Role Of Censorship In New Zealand Changing
The Office of Film and Literature Classification's 1998/99 Annual Report was released today. The report shows a 50% increase in the number of publications submitted for classification by Courts and enforcement agencies in the last financial year.
According to Chief Censor Bill Hastings "the fact that the Office's decisions could result in prosecution, fines or even imprisonment, highlights the importance of the Office's work". He goes on to say "these figures reflect the increasingly quasi- judicial role of censorship in New Zealand, replacing the more traditional pre-release film censoring model".
Of the 1170 publications classified by the Office over the 1998/99 year, 24% were banned. Nearly half of those banned publications were obtained by means of computer, and consisted of computer image files, computer printouts and e-mail.
The Office's financial position also underwent significant change during 1998/99, producing a $240,000 profit in the second half of the year. This was achieved by severe expenditure reduction, the streamlining of classification procedures and an increase in commercial submission levels. "This profit has gone a long way towards reducing the deficit incurred since the Office's establishment in 1994" said Mr Hastings.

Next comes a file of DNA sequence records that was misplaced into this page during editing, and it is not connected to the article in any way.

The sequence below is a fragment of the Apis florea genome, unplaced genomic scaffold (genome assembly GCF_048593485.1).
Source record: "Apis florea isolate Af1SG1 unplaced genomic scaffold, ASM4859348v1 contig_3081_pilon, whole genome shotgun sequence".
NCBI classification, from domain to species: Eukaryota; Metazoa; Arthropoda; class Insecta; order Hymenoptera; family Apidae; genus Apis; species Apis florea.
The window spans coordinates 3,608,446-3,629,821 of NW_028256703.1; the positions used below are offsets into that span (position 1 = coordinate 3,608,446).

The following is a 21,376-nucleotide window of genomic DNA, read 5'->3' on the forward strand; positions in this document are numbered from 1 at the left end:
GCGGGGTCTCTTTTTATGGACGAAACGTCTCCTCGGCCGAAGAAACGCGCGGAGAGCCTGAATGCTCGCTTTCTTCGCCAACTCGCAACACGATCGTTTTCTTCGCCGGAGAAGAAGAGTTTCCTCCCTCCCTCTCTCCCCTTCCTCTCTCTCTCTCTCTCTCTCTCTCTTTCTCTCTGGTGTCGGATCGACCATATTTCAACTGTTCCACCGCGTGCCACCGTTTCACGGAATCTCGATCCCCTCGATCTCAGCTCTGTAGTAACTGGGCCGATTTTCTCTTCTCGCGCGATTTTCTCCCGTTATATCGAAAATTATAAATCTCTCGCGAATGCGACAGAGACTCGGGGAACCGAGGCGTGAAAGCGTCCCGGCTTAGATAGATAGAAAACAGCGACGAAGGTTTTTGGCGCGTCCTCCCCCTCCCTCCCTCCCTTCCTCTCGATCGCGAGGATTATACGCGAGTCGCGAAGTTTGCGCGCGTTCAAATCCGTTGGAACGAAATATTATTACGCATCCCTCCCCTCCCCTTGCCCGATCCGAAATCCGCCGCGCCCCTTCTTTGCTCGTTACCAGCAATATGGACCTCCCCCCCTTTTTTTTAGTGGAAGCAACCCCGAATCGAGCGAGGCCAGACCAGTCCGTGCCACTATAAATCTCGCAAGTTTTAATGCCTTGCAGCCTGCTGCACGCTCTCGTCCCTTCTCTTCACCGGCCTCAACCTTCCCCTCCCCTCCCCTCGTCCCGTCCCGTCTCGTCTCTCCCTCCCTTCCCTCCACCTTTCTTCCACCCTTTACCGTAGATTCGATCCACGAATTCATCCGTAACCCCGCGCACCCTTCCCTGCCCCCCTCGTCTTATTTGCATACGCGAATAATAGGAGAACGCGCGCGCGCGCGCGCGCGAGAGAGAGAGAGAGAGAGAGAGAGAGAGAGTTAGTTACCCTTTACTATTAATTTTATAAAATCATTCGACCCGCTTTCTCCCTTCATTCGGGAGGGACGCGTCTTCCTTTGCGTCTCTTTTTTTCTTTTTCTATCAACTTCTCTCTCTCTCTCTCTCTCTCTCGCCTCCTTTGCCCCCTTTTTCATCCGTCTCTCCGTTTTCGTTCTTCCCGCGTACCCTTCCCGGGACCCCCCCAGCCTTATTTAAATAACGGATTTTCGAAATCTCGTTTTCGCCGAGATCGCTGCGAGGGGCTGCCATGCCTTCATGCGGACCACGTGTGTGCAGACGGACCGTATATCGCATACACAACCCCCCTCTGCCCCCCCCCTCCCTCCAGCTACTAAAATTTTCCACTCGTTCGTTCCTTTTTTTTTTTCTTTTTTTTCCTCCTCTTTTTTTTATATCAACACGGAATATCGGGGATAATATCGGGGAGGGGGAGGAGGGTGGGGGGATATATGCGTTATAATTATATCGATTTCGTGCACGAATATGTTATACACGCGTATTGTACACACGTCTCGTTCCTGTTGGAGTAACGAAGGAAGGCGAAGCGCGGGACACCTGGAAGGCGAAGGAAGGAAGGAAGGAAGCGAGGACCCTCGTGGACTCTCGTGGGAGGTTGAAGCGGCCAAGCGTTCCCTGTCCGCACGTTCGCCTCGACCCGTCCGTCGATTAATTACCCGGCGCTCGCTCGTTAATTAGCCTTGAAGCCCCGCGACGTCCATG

Despite its lean financial operating environment, the Office continued to support the work of film festival organisers through fee waivers to the value of $80,000. Nevertheless film festival organisers continue to criticise the Office for charging excessive fees. The Office did, however, end the subsidy of film distributors who commercially released festival films after their festival exhibition. Distributors are now required to pay the difference between the full fee and the festival discount fee for any film which later goes out on commercial release.
25 November 1999